Panama Canal expansion shutdown threatened

The consortium at the heart of a historic Panama Canal expansion project threatened on Wednesday to suspend work due to financial problems caused by a $1.6 billion cost overrun.

The group issued a statement giving the Panama Canal Authority 21 days to settle the dispute, arguing that the Authority is responsible for covering the added costs, but said it will continue working in the meantime.

Canal Administrator Jorge L. Quijano responded with his own communique saying the Authority will continue to demand the companies “respect the contract that they themselves accept and signed.” He said the purpose of the consortium’s warning was “to force the organization to negotiate outside the terms established in the contract.”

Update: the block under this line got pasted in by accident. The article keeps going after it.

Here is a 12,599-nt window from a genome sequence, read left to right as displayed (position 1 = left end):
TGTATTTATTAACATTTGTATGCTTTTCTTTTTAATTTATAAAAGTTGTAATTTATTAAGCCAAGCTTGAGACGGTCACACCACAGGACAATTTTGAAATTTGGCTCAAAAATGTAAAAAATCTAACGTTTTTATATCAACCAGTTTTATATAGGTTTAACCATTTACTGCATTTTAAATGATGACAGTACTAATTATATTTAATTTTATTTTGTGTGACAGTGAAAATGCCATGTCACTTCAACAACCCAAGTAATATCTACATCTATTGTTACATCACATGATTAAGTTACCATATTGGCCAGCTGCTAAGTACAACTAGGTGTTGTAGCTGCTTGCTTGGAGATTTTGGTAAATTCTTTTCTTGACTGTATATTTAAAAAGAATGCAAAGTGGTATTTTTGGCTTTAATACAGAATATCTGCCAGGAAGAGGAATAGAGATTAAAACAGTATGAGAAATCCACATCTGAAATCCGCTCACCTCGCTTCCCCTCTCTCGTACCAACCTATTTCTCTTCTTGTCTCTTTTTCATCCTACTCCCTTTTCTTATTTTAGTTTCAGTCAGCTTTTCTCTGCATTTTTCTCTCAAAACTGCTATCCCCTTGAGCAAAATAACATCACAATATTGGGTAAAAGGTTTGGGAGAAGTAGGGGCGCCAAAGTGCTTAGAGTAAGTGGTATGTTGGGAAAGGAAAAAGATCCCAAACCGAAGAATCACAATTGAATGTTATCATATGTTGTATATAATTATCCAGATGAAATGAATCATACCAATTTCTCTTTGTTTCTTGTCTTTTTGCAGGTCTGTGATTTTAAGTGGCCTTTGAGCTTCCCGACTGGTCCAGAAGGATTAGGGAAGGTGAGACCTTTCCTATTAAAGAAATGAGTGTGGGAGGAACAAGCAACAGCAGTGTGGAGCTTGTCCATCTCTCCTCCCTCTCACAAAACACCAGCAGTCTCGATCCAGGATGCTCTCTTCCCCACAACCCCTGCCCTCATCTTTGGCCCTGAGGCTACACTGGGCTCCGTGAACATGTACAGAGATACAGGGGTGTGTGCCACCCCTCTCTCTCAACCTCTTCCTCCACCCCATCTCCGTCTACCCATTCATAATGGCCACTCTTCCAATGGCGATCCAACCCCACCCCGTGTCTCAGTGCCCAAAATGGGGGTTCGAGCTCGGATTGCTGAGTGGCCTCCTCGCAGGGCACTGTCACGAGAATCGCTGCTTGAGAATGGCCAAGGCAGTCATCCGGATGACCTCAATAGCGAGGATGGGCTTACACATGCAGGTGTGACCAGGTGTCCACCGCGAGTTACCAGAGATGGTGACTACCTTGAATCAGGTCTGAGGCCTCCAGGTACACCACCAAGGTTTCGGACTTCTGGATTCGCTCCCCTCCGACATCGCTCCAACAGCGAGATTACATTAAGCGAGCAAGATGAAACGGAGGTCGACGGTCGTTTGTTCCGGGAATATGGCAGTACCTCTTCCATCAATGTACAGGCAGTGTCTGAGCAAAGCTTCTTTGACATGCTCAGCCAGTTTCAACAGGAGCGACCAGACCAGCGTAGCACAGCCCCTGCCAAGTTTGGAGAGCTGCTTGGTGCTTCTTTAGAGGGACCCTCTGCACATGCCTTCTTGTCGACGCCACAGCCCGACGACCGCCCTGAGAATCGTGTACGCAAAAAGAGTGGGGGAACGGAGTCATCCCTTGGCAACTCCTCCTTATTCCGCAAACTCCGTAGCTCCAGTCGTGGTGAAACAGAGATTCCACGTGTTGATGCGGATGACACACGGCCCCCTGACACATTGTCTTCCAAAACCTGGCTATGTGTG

Panama has estimated the full expansion program will cost $5.2 billion, with the new, wider locks allowing the 50-mile (80-kilometer) canal to handle ships far larger than those that can now navigate the century-old waterway.

Officials now say the work should be finished by June 2015.

Chinese manufacturing activity shows decline

Chinese manufacturing activity declined in December, adding to pressure on communist leaders who have promised sweeping reforms to revive the slowing economy.

An industry group, the China Federation of Logistics & Purchasing, said Wednesday its purchasing managers index for December declined to 51 from the previous month’s 51.4. The measure is a 100-point scale on which numbers above 50 indicate increasing activity.

“There still is downward pressure on economic growth,” said economist Zhang Lijun in a statement that accompanied the report.

A Communist Party plan issued in November promised to revitalize the economy by injecting more competition into industries dominated by state-owned companies. This week, the ruling party announced the formation of a body led by President Xi Jinping to oversee regulatory changes.

– From news service reports